Make your own weed jelly—from dandelions
The recipe calls for four ingredients, and they're all legal.
This story originally featured on Outdoor Life.
Dandelions are one of the first signs that spring is around the corner. They pop up overnight, dotting lawns and fields with bright yellow tufts. That means it’s the ideal time make a batch of dandelion jelly. For years I have heard of dandelion jelly, and I finally decided to try making it. I rounded up my daughter, two of my sisters, and our mother to help me pick several hundred dandelions in the backyard. After following the process detailed below, we ended up with six jars of the most beautiful pale yellow jelly. It tastes like springtime: Similar to honey, with a delicate sweetness unlike any other jelly I’ve made.
The process is surprisingly simple. Even if you’re a beginner, I promise you can do it. You should collect dandelions in early spring, right when they first pop up, before pesticides have been sprayed and the lawn gets mowed. If you do want to make this jelly later in the year, be mindful of where you pick the dandelions—you don’t want any chemicals in your jelly.
Ingredients and materials
- 2-4 cups dandelion heads
- 4 cups water for steeping
- 2 tbsp lemon juice
- 1 box powdered pectin
- 4 cups sugar
- 1 large pot for boiling
- Mixing spoon
- 6 jelly jars, with lids
First, make a dandelion tea
The first step to making dandelion jelly is to remove all of the green from the flower petals. You’ll want to do this immediately after picking the dandelions, as they tend to wilt rather quickly. The green part of the flower will make your jelly bitter, so discard that and save the petals.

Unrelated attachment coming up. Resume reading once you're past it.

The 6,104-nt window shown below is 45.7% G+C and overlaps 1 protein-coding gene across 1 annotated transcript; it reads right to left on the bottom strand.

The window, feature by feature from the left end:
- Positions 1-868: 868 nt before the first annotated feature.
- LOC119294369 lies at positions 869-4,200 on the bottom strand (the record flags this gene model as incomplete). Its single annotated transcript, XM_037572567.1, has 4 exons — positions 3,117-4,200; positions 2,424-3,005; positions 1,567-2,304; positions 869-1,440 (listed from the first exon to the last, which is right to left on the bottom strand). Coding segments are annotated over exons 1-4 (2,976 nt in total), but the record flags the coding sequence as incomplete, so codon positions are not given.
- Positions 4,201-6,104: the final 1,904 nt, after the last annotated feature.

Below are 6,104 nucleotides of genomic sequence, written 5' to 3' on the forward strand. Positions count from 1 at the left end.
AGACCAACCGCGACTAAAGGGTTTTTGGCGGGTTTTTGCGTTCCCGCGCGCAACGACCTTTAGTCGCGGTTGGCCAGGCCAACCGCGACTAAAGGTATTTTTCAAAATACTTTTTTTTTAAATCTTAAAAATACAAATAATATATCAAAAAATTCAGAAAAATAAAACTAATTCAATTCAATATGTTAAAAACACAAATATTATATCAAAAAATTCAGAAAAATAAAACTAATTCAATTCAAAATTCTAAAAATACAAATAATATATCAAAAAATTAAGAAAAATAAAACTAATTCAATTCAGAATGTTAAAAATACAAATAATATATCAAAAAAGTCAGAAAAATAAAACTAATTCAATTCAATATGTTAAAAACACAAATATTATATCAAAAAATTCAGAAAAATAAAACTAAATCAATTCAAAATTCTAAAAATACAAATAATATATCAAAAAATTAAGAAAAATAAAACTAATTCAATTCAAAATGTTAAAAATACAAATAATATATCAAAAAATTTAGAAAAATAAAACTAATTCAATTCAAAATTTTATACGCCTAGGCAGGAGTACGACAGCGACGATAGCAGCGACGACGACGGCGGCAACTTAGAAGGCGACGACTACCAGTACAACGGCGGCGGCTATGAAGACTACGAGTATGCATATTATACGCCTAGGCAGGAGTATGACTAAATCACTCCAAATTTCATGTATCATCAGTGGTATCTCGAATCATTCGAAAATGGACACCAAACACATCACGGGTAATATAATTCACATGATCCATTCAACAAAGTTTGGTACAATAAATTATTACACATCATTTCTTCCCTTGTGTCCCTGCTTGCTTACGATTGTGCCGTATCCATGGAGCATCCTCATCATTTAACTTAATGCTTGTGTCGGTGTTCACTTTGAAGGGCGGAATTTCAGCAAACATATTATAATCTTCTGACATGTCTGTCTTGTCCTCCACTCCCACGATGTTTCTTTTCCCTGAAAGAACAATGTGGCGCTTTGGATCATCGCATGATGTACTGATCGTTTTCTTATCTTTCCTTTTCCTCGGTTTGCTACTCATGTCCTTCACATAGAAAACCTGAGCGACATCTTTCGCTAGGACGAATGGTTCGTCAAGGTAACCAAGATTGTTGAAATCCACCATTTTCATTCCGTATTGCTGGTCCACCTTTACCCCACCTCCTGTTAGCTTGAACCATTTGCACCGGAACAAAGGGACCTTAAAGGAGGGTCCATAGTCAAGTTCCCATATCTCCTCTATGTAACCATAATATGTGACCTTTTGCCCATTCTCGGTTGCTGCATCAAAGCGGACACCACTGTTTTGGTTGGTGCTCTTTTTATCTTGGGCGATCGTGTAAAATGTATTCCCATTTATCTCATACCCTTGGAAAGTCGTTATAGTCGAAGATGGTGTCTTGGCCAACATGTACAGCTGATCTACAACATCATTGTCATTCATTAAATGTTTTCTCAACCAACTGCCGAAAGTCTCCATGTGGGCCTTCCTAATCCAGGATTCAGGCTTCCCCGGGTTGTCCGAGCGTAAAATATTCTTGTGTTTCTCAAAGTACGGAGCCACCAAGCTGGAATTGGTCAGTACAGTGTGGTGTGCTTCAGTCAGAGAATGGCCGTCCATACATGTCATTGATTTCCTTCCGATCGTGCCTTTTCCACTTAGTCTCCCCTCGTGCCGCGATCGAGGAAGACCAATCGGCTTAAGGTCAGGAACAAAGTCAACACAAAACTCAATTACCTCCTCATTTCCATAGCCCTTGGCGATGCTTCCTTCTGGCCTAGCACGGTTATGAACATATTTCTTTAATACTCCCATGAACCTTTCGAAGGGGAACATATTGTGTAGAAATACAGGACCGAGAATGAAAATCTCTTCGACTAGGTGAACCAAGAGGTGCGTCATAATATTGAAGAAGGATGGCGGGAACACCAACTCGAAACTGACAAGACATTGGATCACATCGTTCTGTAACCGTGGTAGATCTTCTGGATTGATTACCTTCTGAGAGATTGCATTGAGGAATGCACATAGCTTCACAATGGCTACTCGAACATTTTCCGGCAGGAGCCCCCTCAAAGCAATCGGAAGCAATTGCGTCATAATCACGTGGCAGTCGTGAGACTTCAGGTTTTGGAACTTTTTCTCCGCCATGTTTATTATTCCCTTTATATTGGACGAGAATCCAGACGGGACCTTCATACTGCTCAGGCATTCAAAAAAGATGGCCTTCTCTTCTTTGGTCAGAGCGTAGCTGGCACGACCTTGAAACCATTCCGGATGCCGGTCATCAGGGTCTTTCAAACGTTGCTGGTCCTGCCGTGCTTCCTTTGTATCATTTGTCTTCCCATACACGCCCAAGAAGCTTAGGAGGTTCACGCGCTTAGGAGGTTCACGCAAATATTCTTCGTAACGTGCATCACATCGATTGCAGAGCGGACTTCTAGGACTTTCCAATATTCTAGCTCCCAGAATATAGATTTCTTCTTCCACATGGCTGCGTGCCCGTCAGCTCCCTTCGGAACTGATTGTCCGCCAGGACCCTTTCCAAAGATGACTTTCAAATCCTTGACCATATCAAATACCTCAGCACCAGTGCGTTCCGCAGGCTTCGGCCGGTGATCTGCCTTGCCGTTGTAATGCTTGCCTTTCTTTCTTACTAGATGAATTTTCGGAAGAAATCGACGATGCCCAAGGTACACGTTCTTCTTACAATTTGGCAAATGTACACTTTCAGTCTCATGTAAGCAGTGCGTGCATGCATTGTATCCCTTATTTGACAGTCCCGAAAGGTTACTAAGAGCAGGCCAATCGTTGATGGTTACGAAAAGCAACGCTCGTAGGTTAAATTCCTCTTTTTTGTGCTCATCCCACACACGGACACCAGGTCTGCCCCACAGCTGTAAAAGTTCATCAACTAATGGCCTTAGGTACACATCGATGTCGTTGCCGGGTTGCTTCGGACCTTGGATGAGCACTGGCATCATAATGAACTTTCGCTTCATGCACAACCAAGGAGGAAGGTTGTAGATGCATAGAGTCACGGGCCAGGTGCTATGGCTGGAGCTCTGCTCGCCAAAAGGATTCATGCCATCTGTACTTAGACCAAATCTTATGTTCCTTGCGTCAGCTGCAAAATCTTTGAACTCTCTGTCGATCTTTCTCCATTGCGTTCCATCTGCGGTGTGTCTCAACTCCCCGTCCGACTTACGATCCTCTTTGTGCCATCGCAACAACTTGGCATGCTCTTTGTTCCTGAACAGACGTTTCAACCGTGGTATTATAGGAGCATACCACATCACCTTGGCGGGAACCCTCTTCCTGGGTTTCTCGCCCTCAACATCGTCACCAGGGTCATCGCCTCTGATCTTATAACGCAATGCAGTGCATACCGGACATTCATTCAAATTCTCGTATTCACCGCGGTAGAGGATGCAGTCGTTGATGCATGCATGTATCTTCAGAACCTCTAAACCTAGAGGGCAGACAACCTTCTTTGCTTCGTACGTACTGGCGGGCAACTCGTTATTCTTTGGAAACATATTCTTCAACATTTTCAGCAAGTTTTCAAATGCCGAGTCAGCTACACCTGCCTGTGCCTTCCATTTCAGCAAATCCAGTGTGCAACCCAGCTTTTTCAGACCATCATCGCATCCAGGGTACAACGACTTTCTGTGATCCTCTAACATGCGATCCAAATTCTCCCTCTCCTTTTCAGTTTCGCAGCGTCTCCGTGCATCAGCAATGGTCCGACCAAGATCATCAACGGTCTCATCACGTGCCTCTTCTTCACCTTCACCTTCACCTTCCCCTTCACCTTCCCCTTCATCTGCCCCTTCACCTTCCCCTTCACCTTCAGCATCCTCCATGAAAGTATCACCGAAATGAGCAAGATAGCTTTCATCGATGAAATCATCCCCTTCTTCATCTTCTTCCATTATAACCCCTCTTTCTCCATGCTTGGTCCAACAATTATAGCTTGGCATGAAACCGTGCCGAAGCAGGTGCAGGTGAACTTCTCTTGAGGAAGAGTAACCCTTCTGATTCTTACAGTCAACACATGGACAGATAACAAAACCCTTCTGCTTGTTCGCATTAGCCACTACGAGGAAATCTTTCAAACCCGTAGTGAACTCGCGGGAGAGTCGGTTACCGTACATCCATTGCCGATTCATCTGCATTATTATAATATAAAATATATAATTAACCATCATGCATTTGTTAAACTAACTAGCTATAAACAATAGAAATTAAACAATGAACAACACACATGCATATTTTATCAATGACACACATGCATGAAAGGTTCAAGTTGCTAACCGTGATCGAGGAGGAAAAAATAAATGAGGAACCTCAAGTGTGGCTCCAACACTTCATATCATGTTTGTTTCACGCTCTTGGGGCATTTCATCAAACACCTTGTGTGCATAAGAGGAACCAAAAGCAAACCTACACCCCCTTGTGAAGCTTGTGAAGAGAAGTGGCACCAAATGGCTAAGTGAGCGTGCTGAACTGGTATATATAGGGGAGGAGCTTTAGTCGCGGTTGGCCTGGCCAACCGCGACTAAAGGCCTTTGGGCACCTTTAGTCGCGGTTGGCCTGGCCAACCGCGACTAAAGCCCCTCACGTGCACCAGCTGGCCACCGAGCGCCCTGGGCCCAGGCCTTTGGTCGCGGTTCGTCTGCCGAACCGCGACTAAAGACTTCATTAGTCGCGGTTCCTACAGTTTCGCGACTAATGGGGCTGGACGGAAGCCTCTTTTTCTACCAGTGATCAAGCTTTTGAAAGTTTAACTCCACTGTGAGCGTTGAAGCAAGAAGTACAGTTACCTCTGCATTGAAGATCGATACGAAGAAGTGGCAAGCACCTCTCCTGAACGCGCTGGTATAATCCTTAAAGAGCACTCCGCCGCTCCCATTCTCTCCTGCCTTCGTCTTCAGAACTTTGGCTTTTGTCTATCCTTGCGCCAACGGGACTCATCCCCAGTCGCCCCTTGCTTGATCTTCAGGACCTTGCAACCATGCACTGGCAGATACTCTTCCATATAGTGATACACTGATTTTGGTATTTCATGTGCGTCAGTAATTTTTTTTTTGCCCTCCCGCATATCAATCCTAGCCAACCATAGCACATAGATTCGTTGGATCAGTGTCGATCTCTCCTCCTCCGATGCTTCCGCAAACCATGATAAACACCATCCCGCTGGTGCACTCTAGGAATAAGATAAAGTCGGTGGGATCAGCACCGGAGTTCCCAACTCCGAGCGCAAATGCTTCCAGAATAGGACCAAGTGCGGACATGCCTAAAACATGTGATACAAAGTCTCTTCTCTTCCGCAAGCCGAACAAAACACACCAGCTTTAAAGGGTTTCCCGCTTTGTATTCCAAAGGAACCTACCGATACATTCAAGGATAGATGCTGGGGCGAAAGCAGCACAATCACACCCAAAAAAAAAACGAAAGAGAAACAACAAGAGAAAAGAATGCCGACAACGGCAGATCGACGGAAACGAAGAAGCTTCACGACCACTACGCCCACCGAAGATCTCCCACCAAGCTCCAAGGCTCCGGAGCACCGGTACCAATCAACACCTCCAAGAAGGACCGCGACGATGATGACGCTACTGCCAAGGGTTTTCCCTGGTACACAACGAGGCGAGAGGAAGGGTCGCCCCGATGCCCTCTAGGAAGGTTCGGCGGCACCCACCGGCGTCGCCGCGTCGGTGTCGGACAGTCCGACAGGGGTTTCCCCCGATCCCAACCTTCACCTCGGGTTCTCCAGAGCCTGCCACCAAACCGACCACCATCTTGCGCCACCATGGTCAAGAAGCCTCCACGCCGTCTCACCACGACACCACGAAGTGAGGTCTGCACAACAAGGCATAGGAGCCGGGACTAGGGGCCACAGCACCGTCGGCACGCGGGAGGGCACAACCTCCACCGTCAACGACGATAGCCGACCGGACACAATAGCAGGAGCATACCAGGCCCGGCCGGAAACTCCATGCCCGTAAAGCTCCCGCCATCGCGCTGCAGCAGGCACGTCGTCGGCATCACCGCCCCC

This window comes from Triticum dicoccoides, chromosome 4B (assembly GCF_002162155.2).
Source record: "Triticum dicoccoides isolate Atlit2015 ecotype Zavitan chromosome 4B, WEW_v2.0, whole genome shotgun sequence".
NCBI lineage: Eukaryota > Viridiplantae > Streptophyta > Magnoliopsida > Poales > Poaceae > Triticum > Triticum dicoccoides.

Once you have at least 2 cups of flower petals, you’re ready to make your dandelion tea.
Boil 4 cups of water in a large saucepan. Once it has come to a boil, add the flower petals and remove from heat. Stir the petals in the water a few times, then leave the pot until it cools to room temperature. Cover, and chill in the refrigerator for 24 hours.
After 24 hours, strain all of the dandelion petals from the water. I used a mesh strainer to scoop the petals out, then squeezed any remaining liquid back into the pot. If you miss a petal or two, don’t sweat it. At this point it will look a bit odd and smell like grass, which is normal.
Next, make the jelly
Put the pot of dandelion tea on the stove and add the pectin and lemon juice. Stir and bring the mixture to a boil.
Add the sugar, and bring the mixture back to a boil, stirring occasionally to dissolve. Once it comes to a boil, let it boil for two minutes. It will probably start foaming and rising to the top of the pot‚ but that’s fine. Just keep an eye on it, and consider using a large pot, which will prevent it from boiling over.
Once you have boiled the mixture for two minutes, remove it from the heat and skim as much of the white foam off as possible and discard.
If you want to simply keep your jelly in the refrigerator, spoon the jelly into your jars, store in the fridge and eat it this season. If you would like your jelly to be shelf stable, you can do a hot water bath canning.
Seal your jars in a hot water bath
First, bring a large stock pot of water to a boil. As it heats, ladle your jelly into your sterilized jars, leaving ¼-inch of room. Wipe the rims of the jars, then add the seal, and screw the rings on snuggly. Don’t over-tighten, or you won’t get a proper seal.
Next, carefully place your jars into the boiling water bath. Leave it in the boiling water for 10 minutes before removing. Place the hot jars on a towel and leave undisturbed for 24 hours. If the lids seal, they will be shelf stable for a year. If any lids don’t seal properly, just store those jars in the refrigerator. Some jars may not seal properly, and you should eat the jelly from those jars first.
Making this jelly is a fairly simple process as long as you can find enough dandelions, and a great way to get your entire family outdoors after a winter of hibernation. Plus, it’s a fun way to introduce your children to canning, which will make them more self-sufficient in the years to come.